Thursday, December 11, 2008

Defending knitting and women

When I called Dr Jackson's (orthopedist) office Monday morning, I was unable to get an appointment with him until Friday. They asked me to get the x-rays in the meantime and said I could fill out registration papers online to speed things up when I go in. I called the hospital about the x-rays and picked them up yesterday. I was expecting a big envelope, but I handed one that's only about 6 x 9 inches.

After getting the x-rays, I went to the Senior Citizens Center. The receptionist, Tamy, is back after some gynecological surgery. It was good to see her. She says she's feeling well.

I ate lunch there and talked with several people. I found it hard to believe that I actually enjoyed talking to Larry. I guess while I was working there (bookkeeper for six years) my attitude toward him was colored by my boss. He is her husband's uncle, and she doesn't like him. He told me I should come there more, and I said that my couch in my living room is the most comfortable place to knit, which is what I do a lot of. He said, "Knitting is for . . ." I didn't hear exactly how he finished that sentence because Byron walked up just then to ask me something, but I'm sure it was derogatory. I replied that knitting is for everyone who enjoys it, which includes me. Byron's question concerned the heating systems in the building. There are three of them, and the one for the dining room and activities rooms is on the blink. He knows that the part has been ordered, but is so pigheaded that he can't accept that as a reason for the rooms being cool. I was quite comfortable. He said that he thought it was just that the women who run the place don't know what they're doing. I slapped his arm a couple of times. They were both just teasing me, of course. That reminded me of my brother-in-law telling me several years ago that he liked to tease me because I don't get bent out of shape when he does.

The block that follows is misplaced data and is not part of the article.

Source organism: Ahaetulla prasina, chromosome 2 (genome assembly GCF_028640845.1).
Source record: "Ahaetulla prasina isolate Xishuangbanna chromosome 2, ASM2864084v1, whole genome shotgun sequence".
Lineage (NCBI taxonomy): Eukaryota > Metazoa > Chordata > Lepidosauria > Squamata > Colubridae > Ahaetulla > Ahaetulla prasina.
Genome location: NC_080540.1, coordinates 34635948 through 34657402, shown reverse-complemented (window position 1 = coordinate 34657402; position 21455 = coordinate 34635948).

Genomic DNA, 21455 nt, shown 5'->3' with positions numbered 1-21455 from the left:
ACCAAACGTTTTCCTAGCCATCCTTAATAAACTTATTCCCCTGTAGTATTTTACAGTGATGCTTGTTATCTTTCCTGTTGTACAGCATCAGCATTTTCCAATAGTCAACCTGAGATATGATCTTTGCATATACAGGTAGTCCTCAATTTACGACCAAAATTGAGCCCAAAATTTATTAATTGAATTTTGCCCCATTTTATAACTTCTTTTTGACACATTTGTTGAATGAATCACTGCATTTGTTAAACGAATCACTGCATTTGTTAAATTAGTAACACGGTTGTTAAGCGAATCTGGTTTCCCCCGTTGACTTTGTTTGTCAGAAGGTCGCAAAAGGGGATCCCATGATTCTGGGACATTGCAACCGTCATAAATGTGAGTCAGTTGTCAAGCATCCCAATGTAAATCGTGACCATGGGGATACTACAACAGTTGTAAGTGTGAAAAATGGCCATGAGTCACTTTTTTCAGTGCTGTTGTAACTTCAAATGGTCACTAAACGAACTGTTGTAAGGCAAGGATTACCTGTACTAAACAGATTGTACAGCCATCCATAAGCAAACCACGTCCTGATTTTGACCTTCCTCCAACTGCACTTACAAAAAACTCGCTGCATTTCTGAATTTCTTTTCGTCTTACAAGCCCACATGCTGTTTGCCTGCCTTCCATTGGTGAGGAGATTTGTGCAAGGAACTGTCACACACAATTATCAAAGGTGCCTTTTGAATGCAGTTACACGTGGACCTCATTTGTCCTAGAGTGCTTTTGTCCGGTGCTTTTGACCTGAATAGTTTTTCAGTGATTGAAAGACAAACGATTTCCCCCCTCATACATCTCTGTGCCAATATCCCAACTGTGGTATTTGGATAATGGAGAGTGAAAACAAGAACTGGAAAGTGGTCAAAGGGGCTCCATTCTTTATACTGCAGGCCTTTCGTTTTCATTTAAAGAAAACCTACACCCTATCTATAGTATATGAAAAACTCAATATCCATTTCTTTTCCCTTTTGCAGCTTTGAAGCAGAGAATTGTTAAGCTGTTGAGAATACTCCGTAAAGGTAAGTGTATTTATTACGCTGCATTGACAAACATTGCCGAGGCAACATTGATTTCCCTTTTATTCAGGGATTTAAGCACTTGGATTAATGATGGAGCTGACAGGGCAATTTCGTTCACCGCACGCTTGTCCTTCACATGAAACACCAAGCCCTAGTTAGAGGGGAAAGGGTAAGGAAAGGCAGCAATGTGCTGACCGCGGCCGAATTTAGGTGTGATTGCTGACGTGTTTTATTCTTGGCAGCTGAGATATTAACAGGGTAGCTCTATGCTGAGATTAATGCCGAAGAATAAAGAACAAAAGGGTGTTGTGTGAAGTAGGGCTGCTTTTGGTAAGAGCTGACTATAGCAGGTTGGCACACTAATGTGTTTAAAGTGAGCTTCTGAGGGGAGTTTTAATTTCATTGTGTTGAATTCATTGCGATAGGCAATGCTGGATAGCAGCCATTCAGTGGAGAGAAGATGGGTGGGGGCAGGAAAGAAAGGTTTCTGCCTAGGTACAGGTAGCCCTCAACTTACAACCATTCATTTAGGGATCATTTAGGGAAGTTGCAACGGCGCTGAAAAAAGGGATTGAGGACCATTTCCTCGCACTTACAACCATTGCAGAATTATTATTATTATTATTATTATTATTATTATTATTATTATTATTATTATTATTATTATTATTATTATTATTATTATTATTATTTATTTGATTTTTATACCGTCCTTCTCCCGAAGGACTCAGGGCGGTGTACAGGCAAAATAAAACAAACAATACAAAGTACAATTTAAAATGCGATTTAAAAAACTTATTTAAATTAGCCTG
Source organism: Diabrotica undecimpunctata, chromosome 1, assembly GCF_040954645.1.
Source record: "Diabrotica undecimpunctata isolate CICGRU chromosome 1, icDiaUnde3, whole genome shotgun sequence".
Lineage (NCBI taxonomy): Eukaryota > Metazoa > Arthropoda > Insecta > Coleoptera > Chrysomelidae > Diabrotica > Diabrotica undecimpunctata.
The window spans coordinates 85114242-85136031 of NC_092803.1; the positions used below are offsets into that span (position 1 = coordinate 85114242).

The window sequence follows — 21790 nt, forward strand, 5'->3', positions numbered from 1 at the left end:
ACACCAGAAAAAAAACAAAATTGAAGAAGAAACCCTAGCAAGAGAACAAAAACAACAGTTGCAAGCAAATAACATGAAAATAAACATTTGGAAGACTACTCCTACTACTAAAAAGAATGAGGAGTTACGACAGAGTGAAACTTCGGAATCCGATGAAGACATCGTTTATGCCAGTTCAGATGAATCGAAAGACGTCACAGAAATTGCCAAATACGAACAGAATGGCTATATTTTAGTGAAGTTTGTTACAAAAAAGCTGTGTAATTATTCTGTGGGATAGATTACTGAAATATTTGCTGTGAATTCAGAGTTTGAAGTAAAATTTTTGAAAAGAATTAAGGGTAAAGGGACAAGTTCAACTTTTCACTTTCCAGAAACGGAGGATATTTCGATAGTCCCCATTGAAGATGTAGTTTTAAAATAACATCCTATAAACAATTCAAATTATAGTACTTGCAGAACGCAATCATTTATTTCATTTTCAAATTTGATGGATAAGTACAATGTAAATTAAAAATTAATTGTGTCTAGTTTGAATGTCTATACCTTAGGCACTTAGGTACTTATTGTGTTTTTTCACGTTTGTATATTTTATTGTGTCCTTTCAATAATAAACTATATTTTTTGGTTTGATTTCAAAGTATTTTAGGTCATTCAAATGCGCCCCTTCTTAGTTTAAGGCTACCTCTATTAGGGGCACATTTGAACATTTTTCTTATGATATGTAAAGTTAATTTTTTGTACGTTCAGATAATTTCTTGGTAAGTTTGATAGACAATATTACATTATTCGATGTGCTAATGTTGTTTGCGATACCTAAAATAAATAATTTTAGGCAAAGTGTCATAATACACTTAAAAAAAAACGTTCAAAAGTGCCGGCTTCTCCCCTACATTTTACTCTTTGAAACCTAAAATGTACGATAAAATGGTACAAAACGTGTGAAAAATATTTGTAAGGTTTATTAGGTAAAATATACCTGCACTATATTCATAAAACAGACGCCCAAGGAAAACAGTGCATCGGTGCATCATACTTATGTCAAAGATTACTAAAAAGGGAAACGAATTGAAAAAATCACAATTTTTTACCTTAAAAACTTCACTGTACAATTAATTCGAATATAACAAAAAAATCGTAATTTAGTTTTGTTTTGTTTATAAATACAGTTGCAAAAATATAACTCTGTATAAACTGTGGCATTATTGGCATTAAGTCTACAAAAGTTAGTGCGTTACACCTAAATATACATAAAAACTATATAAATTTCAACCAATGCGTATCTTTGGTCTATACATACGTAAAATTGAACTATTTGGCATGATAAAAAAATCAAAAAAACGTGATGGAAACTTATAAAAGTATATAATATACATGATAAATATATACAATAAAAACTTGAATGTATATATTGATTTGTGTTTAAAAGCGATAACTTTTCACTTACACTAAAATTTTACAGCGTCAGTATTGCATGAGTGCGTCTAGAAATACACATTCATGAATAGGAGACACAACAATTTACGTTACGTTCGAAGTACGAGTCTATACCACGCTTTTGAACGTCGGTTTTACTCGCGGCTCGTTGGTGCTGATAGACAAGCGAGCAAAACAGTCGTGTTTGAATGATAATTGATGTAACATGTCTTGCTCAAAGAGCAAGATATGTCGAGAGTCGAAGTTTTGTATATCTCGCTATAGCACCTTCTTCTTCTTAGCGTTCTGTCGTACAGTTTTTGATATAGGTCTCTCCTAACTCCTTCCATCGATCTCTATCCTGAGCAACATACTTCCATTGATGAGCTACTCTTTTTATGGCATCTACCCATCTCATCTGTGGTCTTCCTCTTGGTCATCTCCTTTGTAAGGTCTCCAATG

Perhaps it's because I've been teased all my life. I have a sister who's two and a half years older than I am (two years, four months and five days, to be more precise) and who used to tease me a lot, as most older siblings do. I guess I just figured it was part of life and one had to get used to it. Pauline reminded me recently of that more precise age difference that Mother pounded into our heads. Another thing Mom made sure we knew was the birth order of her and her siblings. I think all four of us could say Hulda, Ida, Carl, Mabel, George, Ethel, Esther, Paul, Nina. Ruth, Florence and Richard by the time we started school. I was surprised to find out about fifteen years ago that none of my cousins knew the order. I thought it was something one had to know to be considered part of the family!

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